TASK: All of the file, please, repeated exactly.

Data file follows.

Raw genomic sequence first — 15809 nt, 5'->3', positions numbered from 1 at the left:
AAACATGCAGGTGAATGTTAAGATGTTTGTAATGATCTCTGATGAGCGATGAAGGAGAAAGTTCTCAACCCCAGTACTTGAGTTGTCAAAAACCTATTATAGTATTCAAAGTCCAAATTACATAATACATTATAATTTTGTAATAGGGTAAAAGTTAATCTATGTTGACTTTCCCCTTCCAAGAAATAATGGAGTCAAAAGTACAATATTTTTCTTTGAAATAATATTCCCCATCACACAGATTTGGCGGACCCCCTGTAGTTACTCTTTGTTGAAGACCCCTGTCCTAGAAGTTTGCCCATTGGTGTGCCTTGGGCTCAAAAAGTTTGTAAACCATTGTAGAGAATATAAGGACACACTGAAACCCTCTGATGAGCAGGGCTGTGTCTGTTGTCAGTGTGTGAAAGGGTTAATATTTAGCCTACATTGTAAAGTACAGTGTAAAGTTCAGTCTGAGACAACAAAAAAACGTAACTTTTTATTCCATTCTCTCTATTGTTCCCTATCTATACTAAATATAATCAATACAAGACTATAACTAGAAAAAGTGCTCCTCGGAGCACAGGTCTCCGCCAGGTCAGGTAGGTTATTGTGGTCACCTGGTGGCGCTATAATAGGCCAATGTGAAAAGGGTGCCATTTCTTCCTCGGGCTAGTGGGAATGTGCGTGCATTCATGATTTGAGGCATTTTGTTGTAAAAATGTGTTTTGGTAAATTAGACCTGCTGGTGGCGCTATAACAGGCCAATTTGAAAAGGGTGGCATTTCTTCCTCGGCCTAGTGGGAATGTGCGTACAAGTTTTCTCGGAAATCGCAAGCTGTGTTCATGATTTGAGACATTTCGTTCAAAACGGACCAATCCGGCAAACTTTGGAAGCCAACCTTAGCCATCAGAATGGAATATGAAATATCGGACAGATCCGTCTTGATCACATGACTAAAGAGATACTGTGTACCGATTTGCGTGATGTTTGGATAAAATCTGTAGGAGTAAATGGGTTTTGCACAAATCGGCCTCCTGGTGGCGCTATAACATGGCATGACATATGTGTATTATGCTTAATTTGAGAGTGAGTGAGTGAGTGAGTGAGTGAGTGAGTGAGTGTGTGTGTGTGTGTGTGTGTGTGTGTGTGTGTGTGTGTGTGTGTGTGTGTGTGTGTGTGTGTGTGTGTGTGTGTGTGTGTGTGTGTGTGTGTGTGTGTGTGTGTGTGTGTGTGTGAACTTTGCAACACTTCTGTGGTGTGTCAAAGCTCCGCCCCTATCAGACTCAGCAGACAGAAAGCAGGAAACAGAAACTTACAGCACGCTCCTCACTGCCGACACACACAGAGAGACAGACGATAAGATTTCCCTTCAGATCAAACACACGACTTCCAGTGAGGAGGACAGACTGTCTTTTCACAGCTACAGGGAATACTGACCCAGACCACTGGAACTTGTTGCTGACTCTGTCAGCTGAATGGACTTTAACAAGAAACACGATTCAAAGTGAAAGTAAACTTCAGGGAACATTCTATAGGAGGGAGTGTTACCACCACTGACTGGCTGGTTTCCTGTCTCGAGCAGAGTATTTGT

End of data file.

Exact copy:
Raw genomic sequence first — 15809 nt, 5'->3', positions numbered from 1 at the left:
AAACATGCAGGTGAATGTTAAGATGTTTGTAATGATCTCTGATGAGCGATGAAGGAGAAAGTTCTCAACCCCAGTACTTGAGTTGTCAAAAACCTATTATAGTATTCAAAGTCCAAATTACATAATACATTATAATTTTGTAATAGGGTAAAAGTTAATCTATGTTGACTTTCCCCTTCCAAGAAATAATGGAGTCAAAAGTACAATATTTTTCTTTGAAATAATATTCCCCATCACACAGATTTGGCGGACCCCCTGTAGTTACTCTTTGTTGAAGACCCCTGTCCTAGAAGTTTGCCCATTGGTGTGCCTTGGGCTCAAAAAGTTTGTAAACCATTGTAGAGAATATAAGGACACACTGAAACCCTCTGATGAGCAGGGCTGTGTCTGTTGTCAGTGTGTGAAAGGGTTAATATTTAGCCTACATTGTAAAGTACAGTGTAAAGTTCAGTCTGAGACAACAAAAAAACGTAACTTTTTATTCCATTCTCTCTATTGTTCCCTATCTATACTAAATATAATCAATACAAGACTATAACTAGAAAAAGTGCTCCTCGGAGCACAGGTCTCCGCCAGGTCAGGTAGGTTATTGTGGTCACCTGGTGGCGCTATAATAGGCCAATGTGAAAAGGGTGCCATTTCTTCCTCGGGCTAGTGGGAATGTGCGTGCATTCATGATTTGAGGCATTTTGTTGTAAAAATGTGTTTTGGTAAATTAGACCTGCTGGTGGCGCTATAACAGGCCAATTTGAAAAGGGTGGCATTTCTTCCTCGGCCTAGTGGGAATGTGCGTACAAGTTTTCTCGGAAATCGCAAGCTGTGTTCATGATTTGAGACATTTCGTTCAAAACGGACCAATCCGGCAAACTTTGGAAGCCAACCTTAGCCATCAGAATGGAATATGAAATATCGGACAGATCCGTCTTGATCACATGACTAAAGAGATACTGTGTACCGATTTGCGTGATGTTTGGATAAAATCTGTAGGAGTAAATGGGTTTTGCACAAATCGGCCTCCTGGTGGCGCTATAACATGGCATGACATATGTGTATTATGCTTAATTTGAGAGTGAGTGAGTGAGTGAGTGAGTGAGTGAGTGAGTGTGTGTGTGTGTGTGTGTGTGTGTGTGTGTGTGTGTGTGTGTGTGTGTGTGTGTGTGTGTGTGTGTGTGTGTGTGTGTGTGTGTGTGTGTGTGTGTGTGTGTGTGTGTGTGTGTGAACTTTGCAACACTTCTGTGGTGTGTCAAAGCTCCGCCCCTATCAGACTCAGCAGACAGAAAGCAGGAAACAGAAACTTACAGCACGCTCCTCACTGCCGACACACACAGAGAGACAGACGATAAGATTTCCCTTCAGATCAAACACACGACTTCCAGTGAGGAGGACAGACTGTCTTTTCACAGCTACAGGGAATACTGACCCAGACCACTGGAACTTGTTGCTGACTCTGTCAGCTGAATGGACTTTAACAAGAAACACGATTCAAAGTGAAAGTAAACTTCAGGGAACATTCTATAGGAGGGAGTGTTACCACCACTGACTGGCTGGTTTCCTGTCTCGAGCAGAGTATTTGT